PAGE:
"The Twin Otter is on its way!"

Av Henriette, Per, Eric og Nicolaj


Project Longterm, Team 2; blogg 2007-08-05

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Last Wednesday night, three o'clock in the morning the message came, "the Twin Otter is on its way". All stuff was packed in a hurry and the tents were taken down in the bitter cold night (minus 3 degrees, but the sun as usual hanging up there in the blue sky). We were more or less ready when the Twin Otter broke though the low fog lying at the shoreline. At eight o'clock in the morning the new camp was ready in the Sifs/Constable Bugt valley, in beautiful morning sun. We were, however, quite exhausted, and went to bed. Now we have been in this very beautiful valley for five days. Our camp is situated c. 5 km from the coast behind a prominent end moraine ridge, protecting us somewhat from coastal fog and chilly winds. The wildlife is plentiful; it is a sort of "Garden of Eden". Muskoxen are abundant, from small herds with cows and calfs, to the lonely bull, sometimes being a bit  aggressive (but it is usually just a "show-off"). Gees come in flocks of 50 to 100eds. Arctic hare are abundant and totally unafraid of us. Yesterday we had a close encounter with three young snow owls, the first I ever have seen in North Greenland.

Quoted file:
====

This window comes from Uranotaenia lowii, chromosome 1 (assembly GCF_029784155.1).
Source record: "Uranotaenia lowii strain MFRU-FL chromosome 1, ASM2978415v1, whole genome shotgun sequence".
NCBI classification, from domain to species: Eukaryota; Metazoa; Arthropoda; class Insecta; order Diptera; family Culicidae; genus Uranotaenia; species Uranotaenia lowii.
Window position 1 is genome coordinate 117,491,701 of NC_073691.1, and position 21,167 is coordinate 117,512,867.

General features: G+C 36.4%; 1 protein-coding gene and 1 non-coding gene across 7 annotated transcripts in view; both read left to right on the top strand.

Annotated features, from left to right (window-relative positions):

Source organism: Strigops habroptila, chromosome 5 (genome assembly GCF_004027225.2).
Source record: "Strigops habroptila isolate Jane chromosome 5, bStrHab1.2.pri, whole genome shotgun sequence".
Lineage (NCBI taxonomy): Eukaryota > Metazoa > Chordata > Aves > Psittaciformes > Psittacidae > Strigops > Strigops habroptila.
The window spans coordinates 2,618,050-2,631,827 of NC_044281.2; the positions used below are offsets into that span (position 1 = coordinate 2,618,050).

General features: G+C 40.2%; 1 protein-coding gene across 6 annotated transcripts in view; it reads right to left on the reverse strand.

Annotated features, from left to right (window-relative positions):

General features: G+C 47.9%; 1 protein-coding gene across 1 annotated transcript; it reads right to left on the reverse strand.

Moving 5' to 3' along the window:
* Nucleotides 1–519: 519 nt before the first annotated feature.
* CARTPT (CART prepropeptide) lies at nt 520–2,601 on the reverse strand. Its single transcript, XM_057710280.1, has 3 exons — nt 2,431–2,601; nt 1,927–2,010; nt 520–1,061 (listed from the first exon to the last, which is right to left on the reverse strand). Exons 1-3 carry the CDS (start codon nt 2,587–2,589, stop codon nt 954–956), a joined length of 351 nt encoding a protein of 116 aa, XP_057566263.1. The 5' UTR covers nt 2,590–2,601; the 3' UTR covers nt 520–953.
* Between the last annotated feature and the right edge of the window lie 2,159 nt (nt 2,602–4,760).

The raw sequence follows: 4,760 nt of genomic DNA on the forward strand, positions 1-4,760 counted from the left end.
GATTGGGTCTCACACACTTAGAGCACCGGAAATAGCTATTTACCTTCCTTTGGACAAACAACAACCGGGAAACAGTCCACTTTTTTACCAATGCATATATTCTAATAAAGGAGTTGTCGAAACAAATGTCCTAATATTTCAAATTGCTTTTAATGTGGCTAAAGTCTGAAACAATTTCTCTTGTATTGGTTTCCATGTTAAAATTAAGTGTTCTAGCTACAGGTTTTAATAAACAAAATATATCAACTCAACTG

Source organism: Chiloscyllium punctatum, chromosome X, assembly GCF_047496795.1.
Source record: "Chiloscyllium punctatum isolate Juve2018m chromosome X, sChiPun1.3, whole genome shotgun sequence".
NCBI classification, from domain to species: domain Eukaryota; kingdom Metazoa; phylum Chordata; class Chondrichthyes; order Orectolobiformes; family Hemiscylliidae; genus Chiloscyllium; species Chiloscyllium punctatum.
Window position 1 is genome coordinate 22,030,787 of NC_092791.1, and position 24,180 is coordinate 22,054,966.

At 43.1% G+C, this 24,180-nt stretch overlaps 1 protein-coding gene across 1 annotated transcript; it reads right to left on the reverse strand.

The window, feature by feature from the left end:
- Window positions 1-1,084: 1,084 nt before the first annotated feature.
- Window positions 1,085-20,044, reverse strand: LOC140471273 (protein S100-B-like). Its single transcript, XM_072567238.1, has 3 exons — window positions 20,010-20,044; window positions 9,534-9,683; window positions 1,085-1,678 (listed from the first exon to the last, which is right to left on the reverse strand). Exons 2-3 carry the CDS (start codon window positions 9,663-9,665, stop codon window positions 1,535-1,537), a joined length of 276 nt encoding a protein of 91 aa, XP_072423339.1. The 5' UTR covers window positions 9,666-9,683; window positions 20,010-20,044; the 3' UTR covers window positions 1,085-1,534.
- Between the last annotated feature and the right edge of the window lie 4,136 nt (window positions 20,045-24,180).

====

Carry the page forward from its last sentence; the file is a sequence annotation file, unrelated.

So far the weather has been very stable: mostly sunny and just the occasional clouds. If we go higher up in the terrain it is quite warm (more than 10 degrees) and the chilly wind from the ice in the north does not reach us. Our hikes are usually between 10 and 20 km each day, so we arrive back in camp on tired legs. We have actually even taken a swim in the river at our camp to cool down; that was, however, quite a cold experience!


So, what is the aim for our studies here? We were here also last summer and now we are trying to sort things up that were not exactly as we thought when datings on different sediments were received during the

last winter. The scientific problem here is the relation in time and space between a large ice stream along the coast and local valley glaciers flowing from the mountains in the south towards the present coast. The last ice expansion was surprisingly young, so now we must do a revision of last year's glaciation model; I think we are on the right track already, and we have at least some 5-7 days left here before relocation to a new camp site.

Eric hunts as usual for lichens, and is happy every day as new, and often surprising, species always turns up.


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